Born in Ontario and now resident in Nova Scotia, robust and lusty are two words that most readily spring to mind in describing the splendidly bearded Ben Caplan’s throaty bellowing performance style as he plunges into the folk roots belly for a sophomore stew of fifty shades of Americana produced by klezmer-rapper Josh “Socalled” Doglin and featuring an army of collaborators that include harp, darbouka and cimbalom players, Joe Grass on pedal steel and horns legend Fred Wesley.
Blazing along on a banjo riff, clarinet and percussive drums, the title track, hits the ground running, the extremism-themed lyrics (which throw in a reference to Moses) almost struggling to keep up with Caplan’s delivery, romping from Appalachian bluegrass to Slavic folk, slowing down midway for a wander down French sidestreets with an accordion before being caught up in a melee of fiddle and mariachi horns, finally collapsing in a resonating guitar heap. However, before you can catch your breath, he’s off down the carny, riding the waltzer for the gypsy colours of I Got A Woman with its banjo, fiddle, la da da da da da chorus and soft female vocals offsetting his barker tones.
Things calm down after this, splendidly so, with Belly of the Worm, a slow piano ballad waltz where Tom Waits’s vaudeville meets Randy Newman’s New Orleans, the mood of the former echoed in the sleazy cabaret Under Control, a song guessingly about the bankers who fiddled while the stock exchange burned. A similar apocalyptic tone and Weimar musical setting informs Dusk, a horns awash end of gasoline days warning about relying on an oil economy, while Caplan’s sour vision of a self-consuming world is brilliantly encapsulated in both the sparse and spooked Devil Town where everyone turns out to be vampires and the line “you always eat the mother after drinking her milk” on Deliver Me, a song that bears a close gospel blues kinship to Sixteen Tons.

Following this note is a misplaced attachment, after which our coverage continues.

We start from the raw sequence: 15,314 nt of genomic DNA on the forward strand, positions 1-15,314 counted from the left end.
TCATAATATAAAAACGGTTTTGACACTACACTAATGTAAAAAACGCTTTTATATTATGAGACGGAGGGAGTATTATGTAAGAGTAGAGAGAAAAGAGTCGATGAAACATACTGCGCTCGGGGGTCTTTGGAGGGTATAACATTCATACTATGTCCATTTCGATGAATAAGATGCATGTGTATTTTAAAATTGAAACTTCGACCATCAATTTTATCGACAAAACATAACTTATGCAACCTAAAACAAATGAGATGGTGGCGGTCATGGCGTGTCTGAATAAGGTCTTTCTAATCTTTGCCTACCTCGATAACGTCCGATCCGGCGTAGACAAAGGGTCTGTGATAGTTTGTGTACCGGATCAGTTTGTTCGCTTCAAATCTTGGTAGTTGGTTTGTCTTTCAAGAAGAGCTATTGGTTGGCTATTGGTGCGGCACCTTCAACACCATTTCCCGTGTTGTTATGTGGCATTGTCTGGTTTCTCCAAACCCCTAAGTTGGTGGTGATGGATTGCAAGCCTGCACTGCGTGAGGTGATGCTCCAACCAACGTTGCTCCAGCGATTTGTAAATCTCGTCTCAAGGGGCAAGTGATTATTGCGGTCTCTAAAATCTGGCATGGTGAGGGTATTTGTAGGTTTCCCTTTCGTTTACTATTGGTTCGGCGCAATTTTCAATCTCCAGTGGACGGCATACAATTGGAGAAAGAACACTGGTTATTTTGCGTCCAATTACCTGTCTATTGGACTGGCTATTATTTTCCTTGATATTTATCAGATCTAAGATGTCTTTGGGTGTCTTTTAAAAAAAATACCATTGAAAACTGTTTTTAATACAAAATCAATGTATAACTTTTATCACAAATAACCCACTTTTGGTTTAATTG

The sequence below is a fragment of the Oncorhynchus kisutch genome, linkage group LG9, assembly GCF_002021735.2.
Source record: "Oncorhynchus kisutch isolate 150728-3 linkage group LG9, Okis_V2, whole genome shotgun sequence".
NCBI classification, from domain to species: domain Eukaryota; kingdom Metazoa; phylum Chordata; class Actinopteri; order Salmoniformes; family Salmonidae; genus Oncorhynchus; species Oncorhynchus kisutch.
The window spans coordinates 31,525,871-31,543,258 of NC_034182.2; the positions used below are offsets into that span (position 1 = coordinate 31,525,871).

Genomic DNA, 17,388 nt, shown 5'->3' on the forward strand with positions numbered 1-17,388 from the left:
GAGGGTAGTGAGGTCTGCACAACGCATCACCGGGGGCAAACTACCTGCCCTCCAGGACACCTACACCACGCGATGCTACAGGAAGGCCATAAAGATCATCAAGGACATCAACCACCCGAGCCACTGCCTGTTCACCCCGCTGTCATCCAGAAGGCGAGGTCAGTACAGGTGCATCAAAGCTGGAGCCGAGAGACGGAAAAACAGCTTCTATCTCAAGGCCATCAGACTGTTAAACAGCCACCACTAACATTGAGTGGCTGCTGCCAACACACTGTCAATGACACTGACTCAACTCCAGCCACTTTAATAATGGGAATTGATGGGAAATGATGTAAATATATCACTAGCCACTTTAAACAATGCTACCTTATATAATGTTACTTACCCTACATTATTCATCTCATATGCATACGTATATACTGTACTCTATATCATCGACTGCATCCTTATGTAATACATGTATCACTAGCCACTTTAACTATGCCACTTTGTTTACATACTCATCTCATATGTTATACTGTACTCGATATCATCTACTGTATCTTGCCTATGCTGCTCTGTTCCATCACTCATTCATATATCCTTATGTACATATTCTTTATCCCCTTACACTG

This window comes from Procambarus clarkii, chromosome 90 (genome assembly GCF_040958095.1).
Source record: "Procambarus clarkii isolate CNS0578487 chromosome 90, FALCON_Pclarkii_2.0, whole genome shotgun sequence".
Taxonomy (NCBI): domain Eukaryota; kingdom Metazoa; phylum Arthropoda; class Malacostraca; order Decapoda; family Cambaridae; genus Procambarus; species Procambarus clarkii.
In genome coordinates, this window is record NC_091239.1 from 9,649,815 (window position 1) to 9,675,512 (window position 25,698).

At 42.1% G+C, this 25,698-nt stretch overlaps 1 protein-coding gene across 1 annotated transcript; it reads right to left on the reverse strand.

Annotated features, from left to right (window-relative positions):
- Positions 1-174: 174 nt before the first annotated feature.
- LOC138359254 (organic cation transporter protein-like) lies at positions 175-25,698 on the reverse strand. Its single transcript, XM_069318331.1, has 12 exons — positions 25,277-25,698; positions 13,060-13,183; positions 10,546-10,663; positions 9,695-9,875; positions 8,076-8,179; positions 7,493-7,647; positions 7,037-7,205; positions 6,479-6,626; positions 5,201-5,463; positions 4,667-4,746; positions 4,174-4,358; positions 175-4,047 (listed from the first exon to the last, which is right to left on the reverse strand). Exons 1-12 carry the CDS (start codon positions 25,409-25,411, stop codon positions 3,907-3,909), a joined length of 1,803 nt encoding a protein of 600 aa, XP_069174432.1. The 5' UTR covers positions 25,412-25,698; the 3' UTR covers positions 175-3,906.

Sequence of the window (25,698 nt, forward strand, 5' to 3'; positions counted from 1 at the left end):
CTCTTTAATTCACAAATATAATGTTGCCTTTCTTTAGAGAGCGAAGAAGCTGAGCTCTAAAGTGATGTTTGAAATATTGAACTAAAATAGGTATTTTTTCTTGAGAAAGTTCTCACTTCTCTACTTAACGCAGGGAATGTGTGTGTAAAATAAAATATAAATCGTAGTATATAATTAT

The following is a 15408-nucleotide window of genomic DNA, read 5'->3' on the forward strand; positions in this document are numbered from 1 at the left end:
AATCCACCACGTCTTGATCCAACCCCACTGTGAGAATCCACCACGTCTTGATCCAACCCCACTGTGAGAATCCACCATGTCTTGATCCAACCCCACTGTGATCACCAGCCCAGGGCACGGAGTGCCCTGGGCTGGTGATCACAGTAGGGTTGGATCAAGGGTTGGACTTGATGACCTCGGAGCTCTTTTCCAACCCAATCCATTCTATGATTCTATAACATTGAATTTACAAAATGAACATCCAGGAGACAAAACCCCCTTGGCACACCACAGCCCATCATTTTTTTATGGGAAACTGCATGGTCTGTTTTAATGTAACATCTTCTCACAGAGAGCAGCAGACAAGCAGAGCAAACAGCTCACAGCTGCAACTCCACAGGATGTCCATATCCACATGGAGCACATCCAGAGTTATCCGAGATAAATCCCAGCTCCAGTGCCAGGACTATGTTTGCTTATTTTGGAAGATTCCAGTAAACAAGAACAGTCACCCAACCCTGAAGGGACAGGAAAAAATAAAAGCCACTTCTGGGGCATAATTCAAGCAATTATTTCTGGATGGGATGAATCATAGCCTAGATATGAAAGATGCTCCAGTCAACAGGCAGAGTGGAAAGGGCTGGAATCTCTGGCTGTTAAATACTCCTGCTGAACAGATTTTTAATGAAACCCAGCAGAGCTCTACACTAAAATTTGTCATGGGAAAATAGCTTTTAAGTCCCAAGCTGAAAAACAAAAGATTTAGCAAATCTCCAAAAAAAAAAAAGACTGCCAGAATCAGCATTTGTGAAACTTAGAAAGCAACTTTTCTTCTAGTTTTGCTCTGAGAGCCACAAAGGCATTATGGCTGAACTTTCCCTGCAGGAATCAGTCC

The blues are there too on the brass hefted, muscular 40 Days & 40 Nights, but if Caplan’s vocals rise up from the depths of his gut here, he also surprises by revealing a crooner side on the 30s vibe of the jazzy mid-tempo swing of Night Like Tonight with its woodwinds, brass and strings and the album’s romantic piano ballad closer, a cover of A A Bondy’s Lover’s Waltz, his voice soaring to the heavens in heartfelt manner as he sings “I will hang for you, and you will hang for me. And the northern lights will take us in like refugees” over an arrangement best described as a slowed down Born To Run. Only his second album (his first featured a fine version of Fairytale of New York with Katzenjammer), Caplan’s just getting into his stride. Can you even begin to imagine how sensational he’ll be by the time the next comes around!
Review by: Mike Davies
Birds With Broken Wings Released March 4th via Coalition Music / Ada
Pre-order via Amazon
photo credit: Mark Maryanovich